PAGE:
hypothesis là gì

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The hypothesis of Andreas Cellarius, showing the planetary motions in eccentric and epicyclical orbits.

A hypothesis (PL: hypotheses) is a proposed explanation for a phenomenon. For a hypothesis to lớn be a scientific hypothesis, the scientific method requires that one can test it. Scientists generally base scientific hypotheses on previous observations that cannot satisfactorily be explained with the available scientific theories. Even though the words "hypothesis" and "theory" are often used interchangeably, a scientific hypothesis is not the same as a scientific theory. A working hypothesis is a provisionally accepted hypothesis proposed for further research[1] in a process beginning with an educated guess or thought.[2]

A different meaning of the term hypothesis is used in formal logic, to lớn denote the antecedent of a proposition; thus in the proposition "If P, then Q", P denotes the hypothesis (or antecedent); Q can be called a consequent. P is the assumption in a (possibly counterfactual) What If question. The adjective hypothetical, meaning "having the nature of a hypothesis", or "being assumed to lớn exist as an immediate consequence of a hypothesis", can refer to lớn any of these meanings of the term "hypothesis".


In its ancient usage, hypothesis referred to lớn a summary of the plot of a classical drama. The English word hypothesis comes from the ancient Greek word ὑπόθεσις hypothesis whose literal or etymological sense is "putting or placing under" and hence in extended use has many other meanings including "supposition".[1][3][4][5]

In Plato's Meno (86e–87b), Socrates dissects virtue with a method used by mathematicians,[6] that of "investigating from a hypothesis".[7] In this sense, 'hypothesis' refers to lớn a clever idea or to lớn a convenient mathematical approach that simplifies cumbersome calculations.[8] Cardinal Bellarmine gave a famous example of this usage in the warning issued to lớn Galileo in the early 17th century: that he must not treat the motion of the Earth as a reality, but merely as a hypothesis.[9]

In common usage in the 21st century, a hypothesis refers to lớn a provisional idea whose merit requires evaluation. For proper evaluation, the framer of a hypothesis needs to lớn define specifics in operational terms. A hypothesis requires more work by the researcher in order to lớn either confirm or disprove it. In due course, a confirmed hypothesis may become part of a theory or occasionally may grow to lớn become a theory itself. Normally, scientific hypotheses have the khuông of a mathematical model.[10] Sometimes, but not always, one can also formulate them as existential statements, stating that some particular instance of the phenomenon under examination has some characteristic and causal explanations, which have the general khuông of universal statements, stating that every instance of the phenomenon has a particular characteristic.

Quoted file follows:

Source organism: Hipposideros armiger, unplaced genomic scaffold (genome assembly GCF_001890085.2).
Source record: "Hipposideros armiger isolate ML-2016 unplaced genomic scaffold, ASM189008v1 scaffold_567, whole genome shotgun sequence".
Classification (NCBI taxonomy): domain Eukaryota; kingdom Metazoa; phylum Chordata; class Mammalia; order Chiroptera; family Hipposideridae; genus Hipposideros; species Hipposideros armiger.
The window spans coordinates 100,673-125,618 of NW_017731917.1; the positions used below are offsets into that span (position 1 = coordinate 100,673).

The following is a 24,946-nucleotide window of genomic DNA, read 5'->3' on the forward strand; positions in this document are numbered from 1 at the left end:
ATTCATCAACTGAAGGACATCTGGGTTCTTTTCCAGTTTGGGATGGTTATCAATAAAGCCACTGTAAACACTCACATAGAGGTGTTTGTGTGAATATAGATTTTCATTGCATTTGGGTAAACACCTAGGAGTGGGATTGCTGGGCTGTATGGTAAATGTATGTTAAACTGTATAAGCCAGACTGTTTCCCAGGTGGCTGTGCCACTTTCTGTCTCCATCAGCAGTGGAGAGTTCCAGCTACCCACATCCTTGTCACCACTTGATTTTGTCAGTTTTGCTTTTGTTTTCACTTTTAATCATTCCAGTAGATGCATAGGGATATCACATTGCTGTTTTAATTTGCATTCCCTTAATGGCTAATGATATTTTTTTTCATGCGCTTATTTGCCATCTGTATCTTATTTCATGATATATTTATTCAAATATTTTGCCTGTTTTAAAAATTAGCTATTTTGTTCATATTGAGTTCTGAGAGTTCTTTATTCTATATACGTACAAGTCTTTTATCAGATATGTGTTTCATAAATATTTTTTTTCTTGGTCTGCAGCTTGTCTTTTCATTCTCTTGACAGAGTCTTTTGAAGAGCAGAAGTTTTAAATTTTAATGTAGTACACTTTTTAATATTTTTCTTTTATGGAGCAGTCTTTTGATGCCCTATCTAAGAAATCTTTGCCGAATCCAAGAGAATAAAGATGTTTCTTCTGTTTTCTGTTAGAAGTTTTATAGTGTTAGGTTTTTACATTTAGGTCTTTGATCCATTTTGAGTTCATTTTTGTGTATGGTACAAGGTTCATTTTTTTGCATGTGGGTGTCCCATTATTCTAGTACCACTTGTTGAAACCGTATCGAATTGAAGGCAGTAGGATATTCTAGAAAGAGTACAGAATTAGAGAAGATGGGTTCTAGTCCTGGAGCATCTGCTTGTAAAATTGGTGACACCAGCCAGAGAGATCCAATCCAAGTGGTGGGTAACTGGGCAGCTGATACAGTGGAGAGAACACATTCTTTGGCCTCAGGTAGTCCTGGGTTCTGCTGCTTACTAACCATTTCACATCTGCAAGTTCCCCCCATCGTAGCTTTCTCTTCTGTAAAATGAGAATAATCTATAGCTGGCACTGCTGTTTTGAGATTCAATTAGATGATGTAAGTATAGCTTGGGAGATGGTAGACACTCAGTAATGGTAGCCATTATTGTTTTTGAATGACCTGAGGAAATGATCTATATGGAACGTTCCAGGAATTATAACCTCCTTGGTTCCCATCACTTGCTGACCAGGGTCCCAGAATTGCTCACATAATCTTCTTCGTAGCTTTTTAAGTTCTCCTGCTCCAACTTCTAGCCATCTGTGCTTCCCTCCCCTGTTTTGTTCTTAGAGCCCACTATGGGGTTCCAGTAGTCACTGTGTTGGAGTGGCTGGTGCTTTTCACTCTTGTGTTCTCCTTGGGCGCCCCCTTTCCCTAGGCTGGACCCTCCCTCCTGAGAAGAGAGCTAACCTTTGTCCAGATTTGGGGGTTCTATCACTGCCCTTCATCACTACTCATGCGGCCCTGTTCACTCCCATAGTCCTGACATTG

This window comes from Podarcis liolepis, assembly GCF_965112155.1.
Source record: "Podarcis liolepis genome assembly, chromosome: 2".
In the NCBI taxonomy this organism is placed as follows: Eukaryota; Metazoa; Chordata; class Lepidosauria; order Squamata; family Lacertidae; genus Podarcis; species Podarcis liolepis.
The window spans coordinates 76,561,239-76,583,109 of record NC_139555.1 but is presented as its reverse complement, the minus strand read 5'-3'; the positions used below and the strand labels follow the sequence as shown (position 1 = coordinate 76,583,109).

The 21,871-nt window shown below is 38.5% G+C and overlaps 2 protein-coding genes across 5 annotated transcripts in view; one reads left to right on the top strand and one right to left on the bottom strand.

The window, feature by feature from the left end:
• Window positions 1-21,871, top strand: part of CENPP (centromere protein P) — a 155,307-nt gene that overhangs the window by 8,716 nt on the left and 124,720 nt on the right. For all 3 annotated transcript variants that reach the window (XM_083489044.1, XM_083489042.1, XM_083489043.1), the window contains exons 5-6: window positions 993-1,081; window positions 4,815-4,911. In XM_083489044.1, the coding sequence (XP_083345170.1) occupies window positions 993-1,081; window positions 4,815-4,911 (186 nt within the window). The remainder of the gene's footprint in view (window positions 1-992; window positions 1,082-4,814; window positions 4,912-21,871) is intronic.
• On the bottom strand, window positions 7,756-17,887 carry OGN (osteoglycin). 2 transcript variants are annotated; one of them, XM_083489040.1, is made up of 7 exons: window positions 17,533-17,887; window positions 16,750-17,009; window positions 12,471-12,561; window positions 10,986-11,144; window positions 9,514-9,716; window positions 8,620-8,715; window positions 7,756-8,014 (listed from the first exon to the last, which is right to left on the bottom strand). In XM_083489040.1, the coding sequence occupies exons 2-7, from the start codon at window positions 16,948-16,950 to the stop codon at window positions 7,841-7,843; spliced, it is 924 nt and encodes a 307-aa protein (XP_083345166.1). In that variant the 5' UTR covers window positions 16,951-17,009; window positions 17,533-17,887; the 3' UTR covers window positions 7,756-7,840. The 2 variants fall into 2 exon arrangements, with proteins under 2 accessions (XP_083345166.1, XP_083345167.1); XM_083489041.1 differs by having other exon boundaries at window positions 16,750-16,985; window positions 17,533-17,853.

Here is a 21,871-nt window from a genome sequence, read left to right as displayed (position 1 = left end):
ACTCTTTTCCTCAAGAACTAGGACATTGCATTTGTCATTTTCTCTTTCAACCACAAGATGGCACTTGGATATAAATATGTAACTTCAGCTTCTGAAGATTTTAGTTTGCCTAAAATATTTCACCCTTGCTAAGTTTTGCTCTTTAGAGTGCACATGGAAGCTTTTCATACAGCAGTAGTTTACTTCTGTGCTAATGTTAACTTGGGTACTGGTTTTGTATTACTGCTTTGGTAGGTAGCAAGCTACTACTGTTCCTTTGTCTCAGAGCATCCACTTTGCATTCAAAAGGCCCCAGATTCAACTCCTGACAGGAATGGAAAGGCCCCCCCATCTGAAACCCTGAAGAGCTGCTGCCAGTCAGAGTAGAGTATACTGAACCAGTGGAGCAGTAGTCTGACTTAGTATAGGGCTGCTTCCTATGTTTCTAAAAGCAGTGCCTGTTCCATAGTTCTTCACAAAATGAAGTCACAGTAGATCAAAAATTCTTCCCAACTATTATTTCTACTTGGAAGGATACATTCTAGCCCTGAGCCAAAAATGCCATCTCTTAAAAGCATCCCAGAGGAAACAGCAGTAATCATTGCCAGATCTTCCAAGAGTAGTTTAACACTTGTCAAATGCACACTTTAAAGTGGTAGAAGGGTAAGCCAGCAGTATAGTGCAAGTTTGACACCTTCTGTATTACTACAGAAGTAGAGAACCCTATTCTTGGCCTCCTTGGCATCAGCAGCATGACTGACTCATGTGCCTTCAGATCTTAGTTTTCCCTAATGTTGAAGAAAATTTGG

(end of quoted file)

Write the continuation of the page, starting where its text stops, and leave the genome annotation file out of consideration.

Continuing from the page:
In entrepreneurial science, a hypothesis is used to lớn formulate provisional ideas within a business setting. The formulated hypothesis is then evaluated, where the hypothesis is proven to lớn be either "true" or "false" through a verifiability- or falsifiability-oriented experiment.[11][12]

Any useful hypothesis will enable predictions by reasoning (including deductive reasoning). It might predict the outcome of an experiment in a laboratory setting or the observation of a phenomenon in nature. The prediction may also invoke statistics and only talk about probabilities. Karl Popper, following others, has argued that a hypothesis must be falsifiable, and that one cannot regard a proposition or theory as scientific if it does not admit the possibility of being shown to lớn be false. Other philosophers of science have rejected the criterion of falsifiability or supplemented it with other criteria, such as verifiability (e.g., verificationism) or coherence (e.g., confirmation holism). The scientific method involves experimentation to lớn test the ability of some hypothesis to lớn adequately answer the question under investigation. In contrast, unfettered observation is not as likely to lớn raise unexplained issues or open questions in science, as would the formulation of a crucial experiment to lớn test the hypothesis. A thought experiment might also be used to lớn test the hypothesis.